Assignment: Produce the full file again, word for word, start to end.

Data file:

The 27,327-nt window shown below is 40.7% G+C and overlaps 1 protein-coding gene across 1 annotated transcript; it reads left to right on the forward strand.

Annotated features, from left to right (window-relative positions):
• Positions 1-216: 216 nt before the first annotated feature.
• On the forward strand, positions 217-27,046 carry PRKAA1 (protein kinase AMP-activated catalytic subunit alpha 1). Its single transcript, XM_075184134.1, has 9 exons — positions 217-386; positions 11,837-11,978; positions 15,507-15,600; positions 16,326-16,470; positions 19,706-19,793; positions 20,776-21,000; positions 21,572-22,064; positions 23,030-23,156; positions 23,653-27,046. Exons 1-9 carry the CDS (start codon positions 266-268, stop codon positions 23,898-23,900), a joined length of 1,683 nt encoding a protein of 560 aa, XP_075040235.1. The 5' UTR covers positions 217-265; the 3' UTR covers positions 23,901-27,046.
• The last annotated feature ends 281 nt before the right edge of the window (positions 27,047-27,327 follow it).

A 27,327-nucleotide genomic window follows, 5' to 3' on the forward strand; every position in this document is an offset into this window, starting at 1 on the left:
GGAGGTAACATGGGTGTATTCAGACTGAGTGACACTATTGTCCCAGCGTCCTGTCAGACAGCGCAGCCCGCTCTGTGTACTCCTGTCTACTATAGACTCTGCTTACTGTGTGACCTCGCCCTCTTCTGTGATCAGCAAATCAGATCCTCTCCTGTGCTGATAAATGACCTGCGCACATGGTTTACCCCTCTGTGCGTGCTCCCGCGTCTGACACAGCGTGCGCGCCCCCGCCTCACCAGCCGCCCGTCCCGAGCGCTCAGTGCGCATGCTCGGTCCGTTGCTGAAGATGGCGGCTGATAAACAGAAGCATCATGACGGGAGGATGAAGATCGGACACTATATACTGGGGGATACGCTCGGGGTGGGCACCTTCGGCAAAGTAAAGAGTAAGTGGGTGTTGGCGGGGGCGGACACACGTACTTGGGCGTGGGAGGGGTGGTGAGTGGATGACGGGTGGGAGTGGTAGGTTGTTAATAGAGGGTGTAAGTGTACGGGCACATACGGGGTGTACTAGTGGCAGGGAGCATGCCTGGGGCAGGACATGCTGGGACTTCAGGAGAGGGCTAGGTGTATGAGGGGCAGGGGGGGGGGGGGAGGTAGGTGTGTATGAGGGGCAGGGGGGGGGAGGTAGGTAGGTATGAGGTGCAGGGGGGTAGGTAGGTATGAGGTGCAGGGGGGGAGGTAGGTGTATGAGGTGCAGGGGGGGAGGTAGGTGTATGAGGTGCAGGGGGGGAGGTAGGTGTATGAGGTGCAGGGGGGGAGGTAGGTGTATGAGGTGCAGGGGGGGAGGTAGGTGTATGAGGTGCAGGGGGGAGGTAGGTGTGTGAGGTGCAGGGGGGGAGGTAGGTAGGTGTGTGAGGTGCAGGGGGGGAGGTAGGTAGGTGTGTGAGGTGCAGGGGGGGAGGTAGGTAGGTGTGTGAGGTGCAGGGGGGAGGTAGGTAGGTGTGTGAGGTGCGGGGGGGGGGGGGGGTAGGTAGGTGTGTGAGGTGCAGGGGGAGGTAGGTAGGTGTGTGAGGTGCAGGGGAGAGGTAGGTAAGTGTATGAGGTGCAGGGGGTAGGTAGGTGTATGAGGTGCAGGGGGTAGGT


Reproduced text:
The 27,327-nt window shown below is 40.7% G+C and overlaps 1 protein-coding gene across 1 annotated transcript; it reads left to right on the forward strand.

Annotated features, from left to right (window-relative positions):
• Positions 1-216: 216 nt before the first annotated feature.
• On the forward strand, positions 217-27,046 carry PRKAA1 (protein kinase AMP-activated catalytic subunit alpha 1). Its single transcript, XM_075184134.1, has 9 exons — positions 217-386; positions 11,837-11,978; positions 15,507-15,600; positions 16,326-16,470; positions 19,706-19,793; positions 20,776-21,000; positions 21,572-22,064; positions 23,030-23,156; positions 23,653-27,046. Exons 1-9 carry the CDS (start codon positions 266-268, stop codon positions 23,898-23,900), a joined length of 1,683 nt encoding a protein of 560 aa, XP_075040235.1. The 5' UTR covers positions 217-265; the 3' UTR covers positions 23,901-27,046.
• The last annotated feature ends 281 nt before the right edge of the window (positions 27,047-27,327 follow it).

A 27,327-nucleotide genomic window follows, 5' to 3' on the forward strand; every position in this document is an offset into this window, starting at 1 on the left:
GGAGGTAACATGGGTGTATTCAGACTGAGTGACACTATTGTCCCAGCGTCCTGTCAGACAGCGCAGCCCGCTCTGTGTACTCCTGTCTACTATAGACTCTGCTTACTGTGTGACCTCGCCCTCTTCTGTGATCAGCAAATCAGATCCTCTCCTGTGCTGATAAATGACCTGCGCACATGGTTTACCCCTCTGTGCGTGCTCCCGCGTCTGACACAGCGTGCGCGCCCCCGCCTCACCAGCCGCCCGTCCCGAGCGCTCAGTGCGCATGCTCGGTCCGTTGCTGAAGATGGCGGCTGATAAACAGAAGCATCATGACGGGAGGATGAAGATCGGACACTATATACTGGGGGATACGCTCGGGGTGGGCACCTTCGGCAAAGTAAAGAGTAAGTGGGTGTTGGCGGGGGCGGACACACGTACTTGGGCGTGGGAGGGGTGGTGAGTGGATGACGGGTGGGAGTGGTAGGTTGTTAATAGAGGGTGTAAGTGTACGGGCACATACGGGGTGTACTAGTGGCAGGGAGCATGCCTGGGGCAGGACATGCTGGGACTTCAGGAGAGGGCTAGGTGTATGAGGGGCAGGGGGGGGGGGGGAGGTAGGTGTGTATGAGGGGCAGGGGGGGGGAGGTAGGTAGGTATGAGGTGCAGGGGGGTAGGTAGGTATGAGGTGCAGGGGGGGAGGTAGGTGTATGAGGTGCAGGGGGGGAGGTAGGTGTATGAGGTGCAGGGGGGGAGGTAGGTGTATGAGGTGCAGGGGGGGAGGTAGGTGTATGAGGTGCAGGGGGGGAGGTAGGTGTATGAGGTGCAGGGGGGAGGTAGGTGTGTGAGGTGCAGGGGGGGAGGTAGGTAGGTGTGTGAGGTGCAGGGGGGGAGGTAGGTAGGTGTGTGAGGTGCAGGGGGGGAGGTAGGTAGGTGTGTGAGGTGCAGGGGGGAGGTAGGTAGGTGTGTGAGGTGCGGGGGGGGGGGGGGGTAGGTAGGTGTGTGAGGTGCAGGGGGAGGTAGGTAGGTGTGTGAGGTGCAGGGGAGAGGTAGGTAAGTGTATGAGGTGCAGGGGGTAGGTAGGTGTATGAGGTGCAGGGGGTAGGT